For the success of the Red Revolution, Chief Spence must make the ultimate sacrifice for the Indigenous population in Canada. If Chief Spence gives up or does not increase her demands to include the  500 Royal Commission on Aboriginal Peoples recommendations of 1996, the current movement of social media and flash mobs will become passé. She must become that beacon that will demonstrate the structural violence that too often exists within society, yet goes unrecognised by too many Canadians. If we hope to find a solution to this 'Indian Problem' we need moral violence that will test the moral compass of Canada and all Canadians.

I Dream that all Canadian people truly believe in the words of our Constitution and all Canadians can live together in respect.


Thursday, 20 December 2012

White Man's Water, Alcoholics Anonymous & the 12-steps in First Nations

For the past half century, Alcoholics Anonymous and its 12-step recovery program has been the dominant method for treating alcohol abuse in the United States. Reservation communities have been no exception. Erica Prussing describes in her research White Man’s Water: The Politics of Sobriety in a Native American Community (University of Arizona Press, 2011), a one-size-fits-all approach to treatment does not, in fact, fit all. We discuss how communities try to make sense of the changes that have been forced upon them and the differening choices made by different generations. There is also a sexual difference in the way alcohol is used and the repercussions it has on people, families and the meaning behind who controls sex and the implication that drinking has upon social norms within a nation.

Prussing lived for three years on the Northern Cheyenne Reservation in Montana, working with community organizations, building long-lasting relationships, and gathering testimonies of alcohol’s often disruptive impacts on the lives of many Northern Cheyenne. While many young women have embraced the 12-step program, others – particularly of the older generation – find its moral assumptions foreign and unhelpful. What emerges from Prussing’s account is not a reductive and totalizing “Cheyenne culture” but rather a complex negotiation of tradition, community, and recovery in the face of persistent colonial challenges.  This nuance and attention to detail makes Prussing’s call for indigenous self-determination in health care all the more powerful.

Erica Prussing is a medical and psychological anthropologist with special interests in the cultural politics that surround health and health care for indigenous peoples.  She is currently Associate Professor of Anthropology and Community & Behavioral Health, and serving as Academic Coordinator for the American Indian & Native Studies Program, at the University of Iowa.  She earned a Ph.D. in anthropology from the University of California at San Diego in 1999, and an M.P.H. specializing in epidemiology from the University of California at Berkeley in 2000.  She completed postdoctoral training in mental health services and health outcomes research at Children’s Hospital and Health Center in San Diego.  Her recent publications about sobriety on the Northern Cheyenne Reservation appear in journals such as Ethos, Culture, Medicine and Psychiatry, and Alcoholism Treatment Quarterly, as well as in the monograph White Man’s Water: The Politics of Sobriety in a Native American Community (published in the First Peoples: New Directions in Indigenous Studies series at  University of Arizona Press, 2011).  Her current research examines how anthropology can shed critical light on the concepts and reasoning used in epidemiology, and provides an international comparison of how indigenous peoples are increasingly using community-based epidemiological research to achieve greater local control over how their health needs are defined and addressed.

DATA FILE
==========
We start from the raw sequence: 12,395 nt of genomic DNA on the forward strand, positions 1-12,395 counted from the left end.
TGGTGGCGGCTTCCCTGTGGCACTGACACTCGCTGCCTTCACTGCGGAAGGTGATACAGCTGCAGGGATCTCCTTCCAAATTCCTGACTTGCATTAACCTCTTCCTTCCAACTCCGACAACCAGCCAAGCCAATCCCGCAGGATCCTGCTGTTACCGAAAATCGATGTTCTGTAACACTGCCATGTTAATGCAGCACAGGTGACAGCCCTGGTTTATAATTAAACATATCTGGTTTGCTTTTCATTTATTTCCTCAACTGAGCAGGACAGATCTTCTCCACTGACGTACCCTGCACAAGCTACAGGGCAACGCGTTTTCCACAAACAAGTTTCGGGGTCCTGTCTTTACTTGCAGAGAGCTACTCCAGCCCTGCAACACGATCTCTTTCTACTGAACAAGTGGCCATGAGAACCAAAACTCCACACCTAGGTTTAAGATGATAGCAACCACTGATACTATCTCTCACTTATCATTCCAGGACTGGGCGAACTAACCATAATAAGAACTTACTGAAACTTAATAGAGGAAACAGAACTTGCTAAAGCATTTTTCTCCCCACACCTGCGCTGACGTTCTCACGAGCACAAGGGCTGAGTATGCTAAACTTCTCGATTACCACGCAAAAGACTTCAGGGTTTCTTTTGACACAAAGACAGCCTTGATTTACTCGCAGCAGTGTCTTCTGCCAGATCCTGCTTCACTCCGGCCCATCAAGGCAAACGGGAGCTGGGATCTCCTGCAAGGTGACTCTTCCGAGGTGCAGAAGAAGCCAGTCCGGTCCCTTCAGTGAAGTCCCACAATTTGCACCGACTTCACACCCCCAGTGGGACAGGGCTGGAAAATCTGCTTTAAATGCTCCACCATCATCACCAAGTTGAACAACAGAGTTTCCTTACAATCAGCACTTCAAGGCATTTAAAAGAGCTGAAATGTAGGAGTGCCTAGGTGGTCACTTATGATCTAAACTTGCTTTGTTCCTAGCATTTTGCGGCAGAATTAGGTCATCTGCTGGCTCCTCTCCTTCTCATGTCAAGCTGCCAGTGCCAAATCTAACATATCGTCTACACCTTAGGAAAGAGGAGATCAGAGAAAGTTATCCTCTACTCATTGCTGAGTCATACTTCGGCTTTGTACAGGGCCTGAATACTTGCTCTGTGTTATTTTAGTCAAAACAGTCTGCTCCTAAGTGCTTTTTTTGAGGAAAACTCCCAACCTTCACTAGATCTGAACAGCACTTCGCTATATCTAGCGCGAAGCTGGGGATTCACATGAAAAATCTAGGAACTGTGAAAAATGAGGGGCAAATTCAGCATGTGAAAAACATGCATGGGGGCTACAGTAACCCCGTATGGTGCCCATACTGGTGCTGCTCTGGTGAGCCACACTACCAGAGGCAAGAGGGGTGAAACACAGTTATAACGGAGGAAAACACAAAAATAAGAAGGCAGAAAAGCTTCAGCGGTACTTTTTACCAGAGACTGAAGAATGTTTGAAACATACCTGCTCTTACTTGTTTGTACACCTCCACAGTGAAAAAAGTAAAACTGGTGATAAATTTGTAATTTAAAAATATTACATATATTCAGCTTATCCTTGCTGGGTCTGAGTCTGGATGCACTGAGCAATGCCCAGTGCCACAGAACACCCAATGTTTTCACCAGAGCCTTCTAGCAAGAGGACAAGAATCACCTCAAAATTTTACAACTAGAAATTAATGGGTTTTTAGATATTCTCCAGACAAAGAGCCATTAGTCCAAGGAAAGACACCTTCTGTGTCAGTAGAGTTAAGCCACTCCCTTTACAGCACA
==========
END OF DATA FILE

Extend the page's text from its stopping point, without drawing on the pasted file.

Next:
To Learn More (podcast & Interview)


Thursday, 13 December 2012

Saving Anishnaabe one app at a time, Darrick Baxter and Ogoki Learning

This is another late night stairwell interview and conversation I had with Darrick Baxter, the dynamic President of Ogoki Learning Systems who developed an app or application for the Ojibway/Anishnaabe language. We discuss why he would do such a thing, the importance of language, and why he has made the source code free to all Indigenous language users who want to create their own language apps to save their languages. We had just heard the Chief Clarence Louis speak at the Aboriginal Chamber of Commerce Gala Dinner on Nov 14, 2012.
In 2008 the United Nations dedicated it as the International Year of Languages, warning that thousands of languages face eventual extinction. Canada a rich nation and a member of the G8 has done little since then to save the cultural treasures which were born of our native soil. Around the world a language dies on average every two weeks and many aboriginal languages in Canada are among those considered in peril.